“The Fault in Our Stars”

Green, John, narrated by Kate Rudd.  The Fault in Our Stars.  Grand Haven: Brilliance Audio, 2006.  Audio.

Borrowed from the Cedar Falls Public Library.

Listened to between February 13 and February 20, 2013.

3.75 out of five stars.

The Fault in our Stars

I find it pleasantly ironic that Jodi Picoult’s blurb is featured on the front cover of “A Fault in Our Stars”.  After finishing this book I found myself comparing her and John Green, in particular how each author seems to follow distinct (albeit different) writing formulas in terms of character types and plot progressions.  In other words, if you’ve read one Picoult or Green, you’ve read them all.  Now, before all the Nerdfighters rush in to throw rocks at me, that’s not to say I didn’t enjoy “The Fault in Our Stars”.  However, having just finished “An Abundance of Katherines” I’m a bit John Green-ed out at the moment.  I tend to be a rut reader, and after reading “AAoK” I thought, “Well that was fun and refreshing, let’s try another one of Green’s novels” (“AAoK” being my first).  I should have paid more attention to the novel’s synopsis, because fun and refreshing “A Fault in Our Stars” is most decidedly not.  I don’t tend to cry often, but I did tear up on more than one occasion during my listening of this book (which is not the safest thing to do whilst driving…).  As novels about terminally ill teens are inclined to be, “The Fault in Our Stars” is melancholy and raw, more bittersweet than sad.

I won’t go into any plot details, because there are other reviews that explain this novel far more eloquently than I can.  In terms of writing style there were a few notable elements:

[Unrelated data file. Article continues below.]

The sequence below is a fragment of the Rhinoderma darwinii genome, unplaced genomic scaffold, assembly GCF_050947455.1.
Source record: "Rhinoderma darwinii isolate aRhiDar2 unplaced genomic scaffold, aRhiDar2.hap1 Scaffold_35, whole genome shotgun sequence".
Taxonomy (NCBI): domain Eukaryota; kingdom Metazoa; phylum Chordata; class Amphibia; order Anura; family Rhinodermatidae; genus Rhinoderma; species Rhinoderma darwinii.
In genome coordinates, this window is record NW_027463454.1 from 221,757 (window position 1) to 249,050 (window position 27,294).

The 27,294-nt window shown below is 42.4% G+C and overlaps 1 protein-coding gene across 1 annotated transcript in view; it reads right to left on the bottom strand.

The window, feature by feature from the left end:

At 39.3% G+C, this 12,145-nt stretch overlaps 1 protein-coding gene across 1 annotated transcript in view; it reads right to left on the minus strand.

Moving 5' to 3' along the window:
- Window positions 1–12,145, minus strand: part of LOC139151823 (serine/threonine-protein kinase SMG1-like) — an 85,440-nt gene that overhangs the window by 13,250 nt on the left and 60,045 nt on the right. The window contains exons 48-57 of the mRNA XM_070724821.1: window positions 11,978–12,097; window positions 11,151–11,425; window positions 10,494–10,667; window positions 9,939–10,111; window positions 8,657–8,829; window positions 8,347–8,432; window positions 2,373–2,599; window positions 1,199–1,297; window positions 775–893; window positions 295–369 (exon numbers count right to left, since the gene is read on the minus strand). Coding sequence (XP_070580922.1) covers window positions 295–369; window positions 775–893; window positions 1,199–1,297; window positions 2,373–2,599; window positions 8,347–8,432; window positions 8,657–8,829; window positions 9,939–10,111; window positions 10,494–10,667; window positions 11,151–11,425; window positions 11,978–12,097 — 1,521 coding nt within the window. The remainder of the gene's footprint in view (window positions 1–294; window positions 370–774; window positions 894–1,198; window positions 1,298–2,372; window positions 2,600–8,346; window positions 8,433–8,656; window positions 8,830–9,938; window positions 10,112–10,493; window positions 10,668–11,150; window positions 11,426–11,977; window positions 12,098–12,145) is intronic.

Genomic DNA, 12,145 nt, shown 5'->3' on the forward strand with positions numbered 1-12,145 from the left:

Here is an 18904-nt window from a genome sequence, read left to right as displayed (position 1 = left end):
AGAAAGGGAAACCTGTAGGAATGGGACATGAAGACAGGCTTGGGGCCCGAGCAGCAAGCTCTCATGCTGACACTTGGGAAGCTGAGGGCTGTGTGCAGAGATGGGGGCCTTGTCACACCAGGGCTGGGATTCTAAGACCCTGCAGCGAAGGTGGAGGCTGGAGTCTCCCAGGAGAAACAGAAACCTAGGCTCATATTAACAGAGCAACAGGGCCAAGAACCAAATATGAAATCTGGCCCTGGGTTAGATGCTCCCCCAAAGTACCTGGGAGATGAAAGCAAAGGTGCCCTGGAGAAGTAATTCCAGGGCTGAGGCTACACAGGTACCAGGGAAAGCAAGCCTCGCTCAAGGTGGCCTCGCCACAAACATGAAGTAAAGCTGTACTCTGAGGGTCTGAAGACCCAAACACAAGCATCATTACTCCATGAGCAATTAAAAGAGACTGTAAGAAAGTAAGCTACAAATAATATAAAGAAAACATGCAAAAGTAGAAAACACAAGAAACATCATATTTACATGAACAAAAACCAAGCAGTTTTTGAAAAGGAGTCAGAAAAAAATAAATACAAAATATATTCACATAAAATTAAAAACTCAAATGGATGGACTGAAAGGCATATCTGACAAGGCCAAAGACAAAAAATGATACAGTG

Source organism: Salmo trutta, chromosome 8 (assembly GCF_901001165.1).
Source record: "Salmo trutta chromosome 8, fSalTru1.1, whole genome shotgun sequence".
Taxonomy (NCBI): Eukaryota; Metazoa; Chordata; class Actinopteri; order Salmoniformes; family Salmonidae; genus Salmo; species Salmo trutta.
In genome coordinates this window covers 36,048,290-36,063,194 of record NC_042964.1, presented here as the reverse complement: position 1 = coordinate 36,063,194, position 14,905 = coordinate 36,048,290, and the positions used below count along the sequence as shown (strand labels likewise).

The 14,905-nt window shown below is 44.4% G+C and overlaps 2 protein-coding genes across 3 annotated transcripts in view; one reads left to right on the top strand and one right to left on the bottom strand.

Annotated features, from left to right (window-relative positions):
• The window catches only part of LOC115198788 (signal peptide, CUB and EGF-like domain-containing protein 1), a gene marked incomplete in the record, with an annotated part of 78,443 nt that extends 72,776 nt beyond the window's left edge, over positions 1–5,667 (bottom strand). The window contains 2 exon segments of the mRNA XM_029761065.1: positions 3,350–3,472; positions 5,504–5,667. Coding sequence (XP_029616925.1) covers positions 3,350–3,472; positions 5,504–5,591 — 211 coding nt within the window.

1) Green deviated from his usual teenaged male narrator in favor of a female one, a decision he explains in the Q & A session (from NPR or PBS, I believe) at the end of the audiobook presentation.  Fans of Green’s other works will see Colin/Miles/Quentin reflected in Hazel (either to their enjoyment or chagrin).
2) There will be readers who criticize the dialogue, claiming “normal teenagers” would never be as sarcastic/ironic/witty/clever/insightful/whatever as Hazel and Augustus*.  It was for this reason I didn’t give the book a higher rating.  There were several times I rolled my eyes at Hazel and Augustus’s  banter. I feel fairly confident that Hazel would have owned a highlighted and well loved copy of “Infinite Jest” and would have spent her free time perusing a thesaurus.  I don’t mean to sound harsh, because overall I did enjoy this book, and of course Hazel and Augustus weren’t “normal teenagers”, but they just didn’t sound authentic enough for me.

Overall, I did enjoy this book (as much as one can truly enjoy a book about kids with cancer).  It was at times overly melodramatic and metaphorical, even borderline pretentious, but the story was engaging and for the most part well told.  The narrator of the audiobook, Kate Rudd, was excellent, and the Q & A session at the end of the performance was enlightening.  I would definitely recommend this book to readers.

*Seriously, “Augustus”? Even his name calls forth notions of a self-aggrandizing** egomaniac.  Apologies to all Augustuses out there.
**”Self-aggrandizing” is one such pompous term used by multiple teenaged characters in “The Fault in Our Stars”.

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“An Abundance of Katherines”

Green, John, narrated by Jeff Woodman.  An Abundance of Katherines.  Grand Haven: Brilliance Audio, 2006.  Audio.

Borrowed from the Cedar Falls Public Library.

Listened to between January 24, and February 5, 2013.

3.75 out of five stars.

An Abundance of Katherines

Nerd alert: “An Abundance of Katherines” is chock full of word puzzles, informative tangents, clarifying footnotes, foreign language utterances and (shudder) math.  If these literary devices bother you, steer clear.